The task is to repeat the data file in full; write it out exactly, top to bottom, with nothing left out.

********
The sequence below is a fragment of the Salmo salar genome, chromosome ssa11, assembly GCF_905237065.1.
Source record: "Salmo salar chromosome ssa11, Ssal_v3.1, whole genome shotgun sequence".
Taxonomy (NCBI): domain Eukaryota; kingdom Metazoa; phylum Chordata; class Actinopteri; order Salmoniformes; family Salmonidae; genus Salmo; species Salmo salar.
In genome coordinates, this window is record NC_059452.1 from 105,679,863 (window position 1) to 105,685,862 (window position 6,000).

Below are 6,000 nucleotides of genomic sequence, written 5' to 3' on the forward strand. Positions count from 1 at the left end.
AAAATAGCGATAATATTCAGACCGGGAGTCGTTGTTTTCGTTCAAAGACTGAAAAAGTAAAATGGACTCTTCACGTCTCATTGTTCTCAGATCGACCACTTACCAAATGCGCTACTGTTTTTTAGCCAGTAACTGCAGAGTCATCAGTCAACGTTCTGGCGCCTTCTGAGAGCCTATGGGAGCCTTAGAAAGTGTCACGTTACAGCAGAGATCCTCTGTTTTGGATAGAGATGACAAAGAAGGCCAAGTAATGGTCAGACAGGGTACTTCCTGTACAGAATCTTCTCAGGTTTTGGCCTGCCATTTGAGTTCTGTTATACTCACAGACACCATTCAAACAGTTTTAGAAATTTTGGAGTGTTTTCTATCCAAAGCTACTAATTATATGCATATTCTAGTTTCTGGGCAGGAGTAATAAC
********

The sequence below is a fragment of the Salmo salar genome, chromosome ssa11, assembly GCF_905237065.1.
Source record: "Salmo salar chromosome ssa11, Ssal_v3.1, whole genome shotgun sequence".
Taxonomy (NCBI): domain Eukaryota; kingdom Metazoa; phylum Chordata; class Actinopteri; order Salmoniformes; family Salmonidae; genus Salmo; species Salmo salar.
In genome coordinates, this window is record NC_059452.1 from 105,679,863 (window position 1) to 105,685,862 (window position 6,000).

Below are 6,000 nucleotides of genomic sequence, written 5' to 3' on the forward strand. Positions count from 1 at the left end.
AAAATAGCGATAATATTCAGACCGGGAGTCGTTGTTTTCGTTCAAAGACTGAAAAAGTAAAATGGACTCTTCACGTCTCATTGTTCTCAGATCGACCACTTACCAAATGCGCTACTGTTTTTTAGCCAGTAACTGCAGAGTCATCAGTCAACGTTCTGGCGCCTTCTGAGAGCCTATGGGAGCCTTAGAAAGTGTCACGTTACAGCAGAGATCCTCTGTTTTGGATAGAGATGACAAAGAAGGCCAAGTAATGGTCAGACAGGGTACTTCCTGTACAGAATCTTCTCAGGTTTTGGCCTGCCATTTGAGTTCTGTTATACTCACAGACACCATTCAAACAGTTTTAGAAATTTTGGAGTGTTTTCTATCCAAAGCTACTAATTATATGCATATTCTAGTTTCTGGGCAGGAGTAATAAC